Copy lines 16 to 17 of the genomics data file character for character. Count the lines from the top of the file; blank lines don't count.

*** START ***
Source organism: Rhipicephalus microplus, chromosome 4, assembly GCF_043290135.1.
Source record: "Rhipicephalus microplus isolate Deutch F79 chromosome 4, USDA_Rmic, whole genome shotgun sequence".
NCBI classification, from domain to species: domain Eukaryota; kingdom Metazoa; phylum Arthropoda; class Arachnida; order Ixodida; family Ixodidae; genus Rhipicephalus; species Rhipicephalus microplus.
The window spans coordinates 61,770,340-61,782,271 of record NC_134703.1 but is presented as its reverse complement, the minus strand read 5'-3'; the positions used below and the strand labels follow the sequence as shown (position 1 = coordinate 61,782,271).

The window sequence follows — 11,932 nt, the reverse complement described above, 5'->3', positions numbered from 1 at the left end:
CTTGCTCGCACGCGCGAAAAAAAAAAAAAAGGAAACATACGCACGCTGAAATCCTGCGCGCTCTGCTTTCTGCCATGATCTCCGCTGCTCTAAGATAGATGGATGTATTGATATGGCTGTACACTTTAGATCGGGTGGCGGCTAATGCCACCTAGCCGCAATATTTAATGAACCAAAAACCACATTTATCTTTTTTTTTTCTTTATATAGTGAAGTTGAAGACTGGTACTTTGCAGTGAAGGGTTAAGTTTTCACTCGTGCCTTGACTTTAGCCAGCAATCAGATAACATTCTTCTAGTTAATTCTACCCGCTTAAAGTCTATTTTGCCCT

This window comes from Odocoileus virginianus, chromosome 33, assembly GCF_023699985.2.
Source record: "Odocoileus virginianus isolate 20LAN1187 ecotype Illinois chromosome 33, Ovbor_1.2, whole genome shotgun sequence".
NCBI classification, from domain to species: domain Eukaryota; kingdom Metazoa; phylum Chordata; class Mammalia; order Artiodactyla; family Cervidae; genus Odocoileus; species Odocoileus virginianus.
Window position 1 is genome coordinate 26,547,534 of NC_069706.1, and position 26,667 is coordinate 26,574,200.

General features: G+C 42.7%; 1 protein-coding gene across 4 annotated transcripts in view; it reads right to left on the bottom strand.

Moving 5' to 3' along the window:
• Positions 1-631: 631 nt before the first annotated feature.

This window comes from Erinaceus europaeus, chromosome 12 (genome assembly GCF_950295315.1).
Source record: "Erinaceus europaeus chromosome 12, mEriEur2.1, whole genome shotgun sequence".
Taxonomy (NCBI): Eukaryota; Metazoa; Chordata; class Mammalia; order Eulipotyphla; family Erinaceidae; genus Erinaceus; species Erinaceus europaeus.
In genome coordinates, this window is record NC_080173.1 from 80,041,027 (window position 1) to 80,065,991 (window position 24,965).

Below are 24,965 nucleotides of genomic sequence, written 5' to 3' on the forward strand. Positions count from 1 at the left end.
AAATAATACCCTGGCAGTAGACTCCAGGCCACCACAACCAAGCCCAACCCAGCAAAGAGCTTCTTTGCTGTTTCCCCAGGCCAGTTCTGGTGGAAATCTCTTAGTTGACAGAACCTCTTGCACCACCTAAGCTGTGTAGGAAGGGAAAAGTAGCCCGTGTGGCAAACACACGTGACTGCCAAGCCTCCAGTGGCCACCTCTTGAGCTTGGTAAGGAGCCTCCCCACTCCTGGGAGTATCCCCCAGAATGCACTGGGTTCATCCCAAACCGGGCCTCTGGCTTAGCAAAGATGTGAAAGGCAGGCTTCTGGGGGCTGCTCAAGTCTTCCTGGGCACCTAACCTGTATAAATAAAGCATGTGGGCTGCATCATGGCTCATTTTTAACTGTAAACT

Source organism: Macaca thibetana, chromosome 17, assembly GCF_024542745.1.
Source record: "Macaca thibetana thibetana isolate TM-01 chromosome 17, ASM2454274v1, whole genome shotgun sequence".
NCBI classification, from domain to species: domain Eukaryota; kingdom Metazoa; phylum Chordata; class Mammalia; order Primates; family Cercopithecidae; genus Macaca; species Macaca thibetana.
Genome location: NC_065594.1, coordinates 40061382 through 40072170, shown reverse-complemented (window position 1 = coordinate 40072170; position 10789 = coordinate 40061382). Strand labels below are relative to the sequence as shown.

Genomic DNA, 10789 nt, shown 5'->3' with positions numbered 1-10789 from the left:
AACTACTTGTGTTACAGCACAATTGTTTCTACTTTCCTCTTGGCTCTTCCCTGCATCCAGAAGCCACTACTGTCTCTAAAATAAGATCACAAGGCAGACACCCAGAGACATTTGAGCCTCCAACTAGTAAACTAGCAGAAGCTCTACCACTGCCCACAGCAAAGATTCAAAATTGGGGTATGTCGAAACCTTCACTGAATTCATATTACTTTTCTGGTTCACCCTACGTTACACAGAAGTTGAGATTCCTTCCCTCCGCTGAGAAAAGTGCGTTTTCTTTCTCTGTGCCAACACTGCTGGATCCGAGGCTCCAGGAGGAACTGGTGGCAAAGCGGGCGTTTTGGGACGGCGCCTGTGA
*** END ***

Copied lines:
Taxonomy (NCBI): Eukaryota; Metazoa; Chordata; class Mammalia; order Eulipotyphla; family Erinaceidae; genus Erinaceus; species Erinaceus europaeus.
In genome coordinates, this window is record NC_080173.1 from 80,041,027 (window position 1) to 80,065,991 (window position 24,965).